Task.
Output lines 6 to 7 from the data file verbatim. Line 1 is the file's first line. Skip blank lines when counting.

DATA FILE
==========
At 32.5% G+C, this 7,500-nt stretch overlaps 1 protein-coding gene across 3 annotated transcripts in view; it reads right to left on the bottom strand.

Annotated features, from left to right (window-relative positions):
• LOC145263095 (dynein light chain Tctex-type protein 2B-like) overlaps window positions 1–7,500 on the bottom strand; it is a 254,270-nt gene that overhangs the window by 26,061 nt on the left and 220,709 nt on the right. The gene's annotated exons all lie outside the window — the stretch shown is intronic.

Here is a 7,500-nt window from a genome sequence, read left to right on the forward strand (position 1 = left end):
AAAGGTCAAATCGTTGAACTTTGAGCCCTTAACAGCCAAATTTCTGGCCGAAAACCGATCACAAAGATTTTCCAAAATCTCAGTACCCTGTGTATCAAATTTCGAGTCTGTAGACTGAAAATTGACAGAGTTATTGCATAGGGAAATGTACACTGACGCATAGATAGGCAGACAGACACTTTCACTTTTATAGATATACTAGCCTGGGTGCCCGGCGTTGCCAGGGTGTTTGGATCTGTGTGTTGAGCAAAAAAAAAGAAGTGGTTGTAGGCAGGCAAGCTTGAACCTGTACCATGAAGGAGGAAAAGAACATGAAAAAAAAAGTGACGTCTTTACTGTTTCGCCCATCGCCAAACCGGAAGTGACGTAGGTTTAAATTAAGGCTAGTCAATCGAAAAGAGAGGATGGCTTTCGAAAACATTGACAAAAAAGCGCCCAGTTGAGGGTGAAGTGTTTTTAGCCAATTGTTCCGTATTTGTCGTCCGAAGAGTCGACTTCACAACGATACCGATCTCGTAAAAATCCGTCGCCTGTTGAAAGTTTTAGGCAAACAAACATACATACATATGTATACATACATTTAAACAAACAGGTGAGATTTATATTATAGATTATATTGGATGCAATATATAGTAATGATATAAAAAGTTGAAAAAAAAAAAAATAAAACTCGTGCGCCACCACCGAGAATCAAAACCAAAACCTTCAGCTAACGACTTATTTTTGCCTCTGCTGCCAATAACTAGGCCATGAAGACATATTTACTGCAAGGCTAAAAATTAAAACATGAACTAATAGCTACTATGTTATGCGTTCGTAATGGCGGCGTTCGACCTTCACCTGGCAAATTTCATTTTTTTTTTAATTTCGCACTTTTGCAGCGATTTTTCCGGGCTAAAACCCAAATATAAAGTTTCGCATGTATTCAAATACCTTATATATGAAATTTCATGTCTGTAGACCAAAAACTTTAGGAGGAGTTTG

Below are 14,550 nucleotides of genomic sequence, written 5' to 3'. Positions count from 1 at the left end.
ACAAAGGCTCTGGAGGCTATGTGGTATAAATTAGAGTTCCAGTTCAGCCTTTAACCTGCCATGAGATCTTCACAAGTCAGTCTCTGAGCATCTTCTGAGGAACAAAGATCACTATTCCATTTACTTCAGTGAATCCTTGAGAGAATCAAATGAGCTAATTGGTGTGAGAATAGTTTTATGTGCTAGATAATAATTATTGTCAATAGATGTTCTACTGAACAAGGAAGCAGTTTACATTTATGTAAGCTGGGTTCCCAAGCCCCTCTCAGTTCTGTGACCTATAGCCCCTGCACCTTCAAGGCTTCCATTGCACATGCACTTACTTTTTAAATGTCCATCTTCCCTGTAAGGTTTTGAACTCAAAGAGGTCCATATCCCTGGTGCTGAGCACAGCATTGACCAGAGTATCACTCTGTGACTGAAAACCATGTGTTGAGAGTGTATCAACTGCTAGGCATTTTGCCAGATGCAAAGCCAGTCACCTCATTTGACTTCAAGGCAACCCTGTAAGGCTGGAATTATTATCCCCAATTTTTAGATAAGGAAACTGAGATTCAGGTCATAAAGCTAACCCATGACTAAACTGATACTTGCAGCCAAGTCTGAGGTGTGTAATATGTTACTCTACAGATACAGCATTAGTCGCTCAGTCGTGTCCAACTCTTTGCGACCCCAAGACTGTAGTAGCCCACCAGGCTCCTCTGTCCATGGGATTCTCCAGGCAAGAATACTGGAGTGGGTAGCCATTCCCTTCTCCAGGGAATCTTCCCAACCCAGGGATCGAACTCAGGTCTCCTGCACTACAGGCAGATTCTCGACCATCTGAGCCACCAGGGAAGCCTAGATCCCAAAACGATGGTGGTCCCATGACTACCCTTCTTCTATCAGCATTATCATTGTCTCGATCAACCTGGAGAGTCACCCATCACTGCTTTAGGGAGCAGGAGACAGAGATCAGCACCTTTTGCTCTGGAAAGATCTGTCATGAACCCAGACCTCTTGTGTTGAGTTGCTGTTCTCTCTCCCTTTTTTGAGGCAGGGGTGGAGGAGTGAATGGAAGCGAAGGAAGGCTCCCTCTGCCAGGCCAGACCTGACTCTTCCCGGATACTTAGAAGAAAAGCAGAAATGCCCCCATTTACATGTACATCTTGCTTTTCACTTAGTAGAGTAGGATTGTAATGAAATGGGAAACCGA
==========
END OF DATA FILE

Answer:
Below are 14,550 nucleotides of genomic sequence, written 5' to 3'. Positions count from 1 at the left end.
ACAAAGGCTCTGGAGGCTATGTGGTATAAATTAGAGTTCCAGTTCAGCCTTTAACCTGCCATGAGATCTTCACAAGTCAGTCTCTGAGCATCTTCTGAGGAACAAAGATCACTATTCCATTTACTTCAGTGAATCCTTGAGAGAATCAAATGAGCTAATTGGTGTGAGAATAGTTTTATGTGCTAGATAATAATTATTGTCAATAGATGTTCTACTGAACAAGGAAGCAGTTTACATTTATGTAAGCTGGGTTCCCAAGCCCCTCTCAGTTCTGTGACCTATAGCCCCTGCACCTTCAAGGCTTCCATTGCACATGCACTTACTTTTTAAATGTCCATCTTCCCTGTAAGGTTTTGAACTCAAAGAGGTCCATATCCCTGGTGCTGAGCACAGCATTGACCAGAGTATCACTCTGTGACTGAAAACCATGTGTTGAGAGTGTATCAACTGCTAGGCATTTTGCCAGATGCAAAGCCAGTCACCTCATTTGACTTCAAGGCAACCCTGTAAGGCTGGAATTATTATCCCCAATTTTTAGATAAGGAAACTGAGATTCAGGTCATAAAGCTAACCCATGACTAAACTGATACTTGCAGCCAAGTCTGAGGTGTGTAATATGTTACTCTACAGATACAGCATTAGTCGCTCAGTCGTGTCCAACTCTTTGCGACCCCAAGACTGTAGTAGCCCACCAGGCTCCTCTGTCCATGGGATTCTCCAGGCAAGAATACTGGAGTGGGTAGCCATTCCCTTCTCCAGGGAATCTTCCCAACCCAGGGATCGAACTCAGGTCTCCTGCACTACAGGCAGATTCTCGACCATCTGAGCCACCAGGGAAGCCTAGATCCCAAAACGATGGTGGTCCCATGACTACCCTTCTTCTATCAGCATTATCATTGTCTCGATCAACCTGGAGAGTCACCCATCACTGCTTTAGGGAGCAGGAGACAGAGATCAGCACCTTTTGCTCTGGAAAGATCTGTCATGAACCCAGACCTCTTGTGTTGAGTTGCTGTTCTCTCTCCCTTTTTTGAGGCAGGGGTGGAGGAGTGAATGGAAGCGAAGGAAGGCTCCCTCTGCCAGGCCAGACCTGACTCTTCCCGGATACTTAGAAGAAAAGCAGAAATGCCCCCATTTACATGTACATCTTGCTTTTCACTTAGTAGAGTAGGATTGTAATGAAATGGGAAACCGA